Leading by Example
From renewable energy to taking a no-plastic pledge, these 5 major companies are embracing the supply chain.
BlackRock—the world’s largest investment firm—released its annual letter in January to CEOs with a direct call to action. Its top priority? According to the letter, BlackRock will immediately cease investments in companies that “present a high sustainability-related risk.”
With that, companies can no longer brush off sustainability's importance. Yet, several global companies have already led the charge with creative (and cool) initiatives. Let's take a look at some of the most notable examples.
The Coca-Cola Co.: Sustainability? No Sweat
That world-renowned red bottle has dedicated part of its sustainability efforts to branded fashion. The Coke Store sells hoodies that are made of 50 percent cotton and 50 percent recycled plastic bottles. They promise superior softness.
Unilever: Turning the Tide
Unilever is committed to the plastics problem, particularly in the big blue seas, and is working with TerraCycle, a recycling company, to make product bottles that are comprised of 80 percent recycled plastic and 20 percent reclaimed ocean plastics.
PepsiCo: Let it Shine!
Big companies have big power needs. PepsiCo announced a power pledge to be 100 percent renewable energy with wind and solar technologies throughout their global operations—at plants and offices. With their high energy needs to produce snacks and water, they are shining the light on their efficiencies.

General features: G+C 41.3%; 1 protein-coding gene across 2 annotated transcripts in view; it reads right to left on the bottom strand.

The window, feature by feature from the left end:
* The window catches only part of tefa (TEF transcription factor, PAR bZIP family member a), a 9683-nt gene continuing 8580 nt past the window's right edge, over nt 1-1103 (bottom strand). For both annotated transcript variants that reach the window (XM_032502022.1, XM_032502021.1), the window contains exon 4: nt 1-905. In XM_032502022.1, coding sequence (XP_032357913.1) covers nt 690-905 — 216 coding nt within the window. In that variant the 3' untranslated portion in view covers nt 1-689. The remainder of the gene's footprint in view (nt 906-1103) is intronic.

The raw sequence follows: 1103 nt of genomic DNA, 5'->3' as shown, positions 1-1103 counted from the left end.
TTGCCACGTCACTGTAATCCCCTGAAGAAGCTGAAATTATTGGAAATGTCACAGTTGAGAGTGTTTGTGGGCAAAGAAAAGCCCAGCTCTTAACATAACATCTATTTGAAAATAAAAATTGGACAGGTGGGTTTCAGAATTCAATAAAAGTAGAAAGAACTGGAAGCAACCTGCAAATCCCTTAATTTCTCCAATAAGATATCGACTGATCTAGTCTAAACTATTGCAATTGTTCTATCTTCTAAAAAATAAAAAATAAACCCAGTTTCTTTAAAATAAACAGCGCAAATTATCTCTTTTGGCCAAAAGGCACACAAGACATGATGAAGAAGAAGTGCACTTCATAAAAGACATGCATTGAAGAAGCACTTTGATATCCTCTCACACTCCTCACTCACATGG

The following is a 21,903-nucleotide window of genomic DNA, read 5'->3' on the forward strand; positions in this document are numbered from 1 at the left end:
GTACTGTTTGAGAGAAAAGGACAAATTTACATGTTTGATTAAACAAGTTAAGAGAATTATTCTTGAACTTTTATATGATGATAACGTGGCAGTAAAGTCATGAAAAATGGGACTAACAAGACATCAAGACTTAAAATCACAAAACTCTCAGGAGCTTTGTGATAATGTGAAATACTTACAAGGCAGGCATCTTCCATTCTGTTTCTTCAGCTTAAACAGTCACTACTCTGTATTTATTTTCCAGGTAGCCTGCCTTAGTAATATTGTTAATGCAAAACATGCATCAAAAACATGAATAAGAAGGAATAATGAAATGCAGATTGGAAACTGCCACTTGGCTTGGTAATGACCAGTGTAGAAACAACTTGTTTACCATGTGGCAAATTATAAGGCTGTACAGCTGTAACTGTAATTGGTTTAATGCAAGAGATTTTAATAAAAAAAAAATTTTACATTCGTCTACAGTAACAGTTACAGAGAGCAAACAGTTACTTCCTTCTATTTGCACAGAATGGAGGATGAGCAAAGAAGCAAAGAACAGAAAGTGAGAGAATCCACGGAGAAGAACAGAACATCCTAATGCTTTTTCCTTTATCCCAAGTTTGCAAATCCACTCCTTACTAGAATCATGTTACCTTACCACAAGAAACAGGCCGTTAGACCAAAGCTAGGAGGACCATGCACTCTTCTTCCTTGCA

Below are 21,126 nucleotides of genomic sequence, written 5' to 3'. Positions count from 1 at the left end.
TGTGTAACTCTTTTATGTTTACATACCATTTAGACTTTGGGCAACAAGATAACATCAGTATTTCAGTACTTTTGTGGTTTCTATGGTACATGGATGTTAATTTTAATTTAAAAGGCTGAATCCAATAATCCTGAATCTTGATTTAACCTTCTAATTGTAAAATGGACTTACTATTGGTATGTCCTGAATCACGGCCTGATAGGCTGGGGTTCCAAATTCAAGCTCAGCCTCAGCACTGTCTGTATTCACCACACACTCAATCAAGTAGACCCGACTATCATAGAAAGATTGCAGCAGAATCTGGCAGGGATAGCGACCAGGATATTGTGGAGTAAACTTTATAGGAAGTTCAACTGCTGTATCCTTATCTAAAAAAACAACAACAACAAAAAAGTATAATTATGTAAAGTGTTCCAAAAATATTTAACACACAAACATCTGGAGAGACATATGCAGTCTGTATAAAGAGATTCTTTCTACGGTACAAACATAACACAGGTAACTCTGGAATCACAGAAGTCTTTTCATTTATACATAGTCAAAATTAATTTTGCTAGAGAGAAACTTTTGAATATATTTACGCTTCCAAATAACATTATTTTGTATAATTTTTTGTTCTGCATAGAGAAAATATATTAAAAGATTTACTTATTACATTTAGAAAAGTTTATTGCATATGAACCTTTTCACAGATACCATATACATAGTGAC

Boxed Water: Forget the Plastic
Ditch the plastic water for Boxed Water, and take the no-plastic pledge. That’s what Boxed Water is trying to do. The company’s 100 percent recyclable “boxes” of water, the company says, is more efficient to produce and distribute. Instead of reusing, they want to divert the potential 8.8 million metric tons of plastic that get tossed in the ocean.
Patagonia: Whatever They Could Find!
The outdoor-clothing company offers a fleece made of 100 percent recycled polyester materials: reclaimed soda bottles, recycled waste and other recycled clothes. They also use ocean plastics for rain jackets and have since the 1990s. They’ll make clothes out of anything these days!
Into the Deep
Original Bagel Company’s Dave Harris took his family to Cancun for the holidays. When he decided to snorkel a reef he had SCUBA dove decades ago, he thought it’d be a stellar experience for the clan. What he didn’t expect was the snorkeling guide’s “lecture” to the group about the depleted reef life, a sad reality.
“Seeing them then (30 years ago), and seeing them now? It is pretty staggering. And depressing,” Harris says.
Harris took to the real-life impact of a personal experience, leaving him with motivation and inspiration for his company’s sustainability efforts.